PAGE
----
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McCain Blends Instinct With Political Calculation

In the first of a series of reports on the leadership qualities of the presidential candidates, Judy Woodruff talks to colleagues of Sen. John McCain about how the GOP hopeful makes decisions and how his governing style would translate in the White House.

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  • JUDY WOODRUFF:

    To understand how Senator John McCain makes decisions, a good place to begin is his vice presidential pick.

    SEN. JOHN MCCAIN (R), Arizona: Don't you think we made the right choice for the next vice president of the United States?

  • JUDY WOODRUFF:

    The Arizona senator's decision to choose a first-term governor of Alaska over personal favorites, like independent Democrat Joe Lieberman, or more familiar figures, involved both politics and instinct, says senior campaign adviser South Carolina Senator Lindsey Graham.

    SEN. LINDSEY GRAHAM (R), South Carolina: Senator Lieberman was a potential choice. But every Republican operative was saying, "No, don't go down that road; it'd divide the party."

    He had his old buddy, Tom Ridge, who he just loves, and respects, and adores, but he's pro-choice. That would have created a conflict.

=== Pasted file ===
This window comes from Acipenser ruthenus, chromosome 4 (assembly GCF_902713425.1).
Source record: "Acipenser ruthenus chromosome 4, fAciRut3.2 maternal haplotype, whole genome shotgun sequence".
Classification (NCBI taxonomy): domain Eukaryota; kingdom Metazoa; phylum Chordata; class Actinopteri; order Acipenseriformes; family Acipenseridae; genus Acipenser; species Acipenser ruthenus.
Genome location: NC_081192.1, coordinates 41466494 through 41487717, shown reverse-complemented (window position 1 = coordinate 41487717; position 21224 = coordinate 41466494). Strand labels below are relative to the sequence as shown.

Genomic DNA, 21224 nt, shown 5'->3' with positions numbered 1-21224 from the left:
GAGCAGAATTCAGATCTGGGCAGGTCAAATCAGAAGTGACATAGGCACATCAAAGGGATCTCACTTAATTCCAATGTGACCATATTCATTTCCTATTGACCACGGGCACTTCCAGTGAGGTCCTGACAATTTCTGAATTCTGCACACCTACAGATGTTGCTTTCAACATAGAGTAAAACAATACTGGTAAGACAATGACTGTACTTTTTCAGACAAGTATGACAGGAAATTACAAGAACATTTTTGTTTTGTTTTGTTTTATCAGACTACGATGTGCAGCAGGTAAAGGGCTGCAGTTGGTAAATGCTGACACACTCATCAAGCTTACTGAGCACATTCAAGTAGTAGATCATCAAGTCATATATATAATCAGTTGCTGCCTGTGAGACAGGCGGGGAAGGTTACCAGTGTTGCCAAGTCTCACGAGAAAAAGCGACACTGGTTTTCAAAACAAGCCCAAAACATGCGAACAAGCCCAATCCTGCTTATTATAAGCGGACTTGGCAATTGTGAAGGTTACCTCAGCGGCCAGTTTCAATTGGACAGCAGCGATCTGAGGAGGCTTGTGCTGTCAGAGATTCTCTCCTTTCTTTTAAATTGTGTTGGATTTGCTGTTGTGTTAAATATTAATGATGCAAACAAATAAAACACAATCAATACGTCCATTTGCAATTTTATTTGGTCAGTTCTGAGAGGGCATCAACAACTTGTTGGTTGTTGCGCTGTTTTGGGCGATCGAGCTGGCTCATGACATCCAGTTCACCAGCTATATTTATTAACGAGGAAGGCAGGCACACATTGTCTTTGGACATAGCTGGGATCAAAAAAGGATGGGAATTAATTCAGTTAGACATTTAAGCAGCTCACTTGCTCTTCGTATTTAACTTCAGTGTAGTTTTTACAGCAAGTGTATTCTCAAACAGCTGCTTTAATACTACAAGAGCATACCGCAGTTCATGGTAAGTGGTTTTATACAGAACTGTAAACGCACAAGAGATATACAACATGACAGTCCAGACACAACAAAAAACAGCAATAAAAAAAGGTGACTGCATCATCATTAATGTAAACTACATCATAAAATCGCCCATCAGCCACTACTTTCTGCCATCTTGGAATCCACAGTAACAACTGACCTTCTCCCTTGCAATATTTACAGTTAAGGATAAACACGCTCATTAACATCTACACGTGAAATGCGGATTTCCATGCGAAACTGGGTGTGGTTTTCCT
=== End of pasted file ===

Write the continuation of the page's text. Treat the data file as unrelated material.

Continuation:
John wanted to make a statement with his pick. And when he looked at Governor Palin, he saw in her a bit of himself. He wants to let the American people know that, if he gets to be president, buckle your seats, because we're going to do things different.

  • JUDY WOODRUFF:

    Graham, a close friend of McCain's, insists it was a calculated move and not a spontaneous roll of the dice.

  • SEN. LINDSEY GRAHAM:

    I'm not so sure it was impulse, certainly from his gut. John knows what he wants to do when he gets to be president.

  • SEN. JOHN MCCAIN:

    I've been called a maverick. Now we have a team of mavericks that's going to…

  • JUDY WOODRUFF:

    McCain has long been described as a maverick, a title he's happy to brandish. As evidence, he touts his work with Democrats on issues like campaign finance and immigration reform. McCain staffers describe a boss who makes decisions outside of partisan pressures.

    MARK BUSE, Chief of Staff, McCain Senate Office: He has a concept of party. He believes in his party, but he's more than happy to cross the aisle. And he does it all the time to the anguish of those who demand party unity.

  • JUDY WOODRUFF:

    Mark Buse is McCain's Senate office chief of staff. Buse started working for the senator 17 years ago as an intern.

  • MARK BUSE:

    The Senate leadership used to get very frustrated with him when they would do their whip checks, their vote counts in advance of votes. He wouldn't answer. He wouldn't give an answer. His answer would be, "I'll vote how I want to vote." He wouldn't let them count his vote necessarily.

    He doesn't do the daily attendance check.

  • JUDY WOODRUFF:

    What's that?

  • MARK BUSE:

    In the Senate, every morning, they check to see what numbers are there so that they know what might happen. We don't respond to that. While he respects the leadership, he respects their jobs, he's not there to serve them.

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